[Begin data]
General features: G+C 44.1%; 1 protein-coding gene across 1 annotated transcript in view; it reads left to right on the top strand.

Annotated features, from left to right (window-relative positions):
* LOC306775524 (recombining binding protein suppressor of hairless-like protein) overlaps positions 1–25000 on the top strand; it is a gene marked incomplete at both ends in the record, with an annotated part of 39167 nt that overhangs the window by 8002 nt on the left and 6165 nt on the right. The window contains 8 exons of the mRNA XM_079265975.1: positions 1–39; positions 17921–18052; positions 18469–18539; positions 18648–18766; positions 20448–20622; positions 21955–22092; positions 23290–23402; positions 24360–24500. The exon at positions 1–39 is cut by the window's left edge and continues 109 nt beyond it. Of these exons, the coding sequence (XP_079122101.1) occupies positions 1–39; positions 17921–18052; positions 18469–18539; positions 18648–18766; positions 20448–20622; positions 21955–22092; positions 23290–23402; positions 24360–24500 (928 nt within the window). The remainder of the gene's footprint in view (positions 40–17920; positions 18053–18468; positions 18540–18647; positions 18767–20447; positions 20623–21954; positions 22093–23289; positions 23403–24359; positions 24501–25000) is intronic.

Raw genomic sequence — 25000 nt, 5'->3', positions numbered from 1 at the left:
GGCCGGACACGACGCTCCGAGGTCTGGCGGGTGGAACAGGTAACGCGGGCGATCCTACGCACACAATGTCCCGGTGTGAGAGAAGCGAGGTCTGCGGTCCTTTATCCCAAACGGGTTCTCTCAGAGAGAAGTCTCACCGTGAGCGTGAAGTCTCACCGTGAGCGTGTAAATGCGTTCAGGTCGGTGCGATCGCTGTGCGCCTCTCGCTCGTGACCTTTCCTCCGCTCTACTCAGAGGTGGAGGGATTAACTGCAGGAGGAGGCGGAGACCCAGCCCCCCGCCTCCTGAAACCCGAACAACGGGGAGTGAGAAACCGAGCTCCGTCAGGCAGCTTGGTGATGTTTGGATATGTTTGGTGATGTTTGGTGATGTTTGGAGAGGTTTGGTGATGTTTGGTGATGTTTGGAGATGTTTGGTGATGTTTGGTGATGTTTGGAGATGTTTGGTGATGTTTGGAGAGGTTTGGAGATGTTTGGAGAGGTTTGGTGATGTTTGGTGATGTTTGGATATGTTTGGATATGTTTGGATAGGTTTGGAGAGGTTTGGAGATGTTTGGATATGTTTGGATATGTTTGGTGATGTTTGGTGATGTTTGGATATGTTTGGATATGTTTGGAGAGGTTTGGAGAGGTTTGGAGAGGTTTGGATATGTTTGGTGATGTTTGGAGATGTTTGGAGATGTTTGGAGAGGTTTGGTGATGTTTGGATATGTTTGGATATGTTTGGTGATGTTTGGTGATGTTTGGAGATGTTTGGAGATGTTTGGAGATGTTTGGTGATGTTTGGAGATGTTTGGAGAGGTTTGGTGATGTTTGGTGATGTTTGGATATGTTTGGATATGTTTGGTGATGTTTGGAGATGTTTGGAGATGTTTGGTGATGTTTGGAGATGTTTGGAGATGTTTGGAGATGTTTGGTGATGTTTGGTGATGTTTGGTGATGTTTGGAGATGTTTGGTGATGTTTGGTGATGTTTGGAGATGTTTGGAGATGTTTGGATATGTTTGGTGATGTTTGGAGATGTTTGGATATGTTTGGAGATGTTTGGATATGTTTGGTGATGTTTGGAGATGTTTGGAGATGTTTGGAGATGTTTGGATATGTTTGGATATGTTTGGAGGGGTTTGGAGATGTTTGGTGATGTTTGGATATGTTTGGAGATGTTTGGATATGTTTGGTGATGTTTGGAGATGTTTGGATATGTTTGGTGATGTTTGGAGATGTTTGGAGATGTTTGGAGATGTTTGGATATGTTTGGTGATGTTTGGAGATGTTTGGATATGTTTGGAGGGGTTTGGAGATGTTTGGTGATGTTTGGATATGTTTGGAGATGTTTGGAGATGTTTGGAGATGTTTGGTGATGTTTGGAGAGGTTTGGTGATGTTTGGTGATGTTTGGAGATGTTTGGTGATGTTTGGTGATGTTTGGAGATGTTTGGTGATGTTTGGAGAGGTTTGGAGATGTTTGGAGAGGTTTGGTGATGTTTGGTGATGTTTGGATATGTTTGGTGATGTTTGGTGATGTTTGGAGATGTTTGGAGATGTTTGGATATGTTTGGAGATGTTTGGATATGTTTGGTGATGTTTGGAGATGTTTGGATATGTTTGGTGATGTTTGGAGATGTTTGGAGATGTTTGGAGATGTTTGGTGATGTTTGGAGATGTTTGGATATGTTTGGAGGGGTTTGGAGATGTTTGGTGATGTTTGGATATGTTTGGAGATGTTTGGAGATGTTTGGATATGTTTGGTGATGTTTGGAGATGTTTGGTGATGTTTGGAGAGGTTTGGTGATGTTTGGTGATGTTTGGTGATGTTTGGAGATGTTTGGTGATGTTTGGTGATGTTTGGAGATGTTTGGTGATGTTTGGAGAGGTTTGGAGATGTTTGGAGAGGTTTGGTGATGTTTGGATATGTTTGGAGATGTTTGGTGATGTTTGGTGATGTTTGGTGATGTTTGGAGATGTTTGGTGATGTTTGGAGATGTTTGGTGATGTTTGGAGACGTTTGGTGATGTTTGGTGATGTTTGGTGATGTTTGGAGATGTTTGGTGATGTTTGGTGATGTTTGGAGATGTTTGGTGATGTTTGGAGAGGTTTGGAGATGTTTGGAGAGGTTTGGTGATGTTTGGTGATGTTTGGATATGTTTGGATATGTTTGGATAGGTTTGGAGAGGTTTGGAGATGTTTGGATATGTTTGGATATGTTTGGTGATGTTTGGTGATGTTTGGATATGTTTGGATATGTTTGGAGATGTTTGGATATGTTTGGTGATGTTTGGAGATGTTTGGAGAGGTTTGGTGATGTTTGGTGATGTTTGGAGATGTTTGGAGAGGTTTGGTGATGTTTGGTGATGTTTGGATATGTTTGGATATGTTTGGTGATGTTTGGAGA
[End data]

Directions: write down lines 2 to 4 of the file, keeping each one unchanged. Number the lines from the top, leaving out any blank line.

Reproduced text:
Annotated features, from left to right (window-relative positions):
* LOC306775524 (recombining binding protein suppressor of hairless-like protein) overlaps positions 1–25000 on the top strand; it is a gene marked incomplete at both ends in the record, with an annotated part of 39167 nt that overhangs the window by 8002 nt on the left and 6165 nt on the right. The window contains 8 exons of the mRNA XM_079265975.1: positions 1–39; positions 17921–18052; positions 18469–18539; positions 18648–18766; positions 20448–20622; positions 21955–22092; positions 23290–23402; positions 24360–24500. The exon at positions 1–39 is cut by the window's left edge and continues 109 nt beyond it. Of these exons, the coding sequence (XP_079122101.1) occupies positions 1–39; positions 17921–18052; positions 18469–18539; positions 18648–18766; positions 20448–20622; positions 21955–22092; positions 23290–23402; positions 24360–24500 (928 nt within the window). The remainder of the gene's footprint in view (positions 40–17920; positions 18053–18468; positions 18540–18647; positions 18767–20447; positions 20623–21954; positions 22093–23289; positions 23403–24359; positions 24501–25000) is intronic.

Raw genomic sequence — 25000 nt, 5'->3', positions numbered from 1 at the left: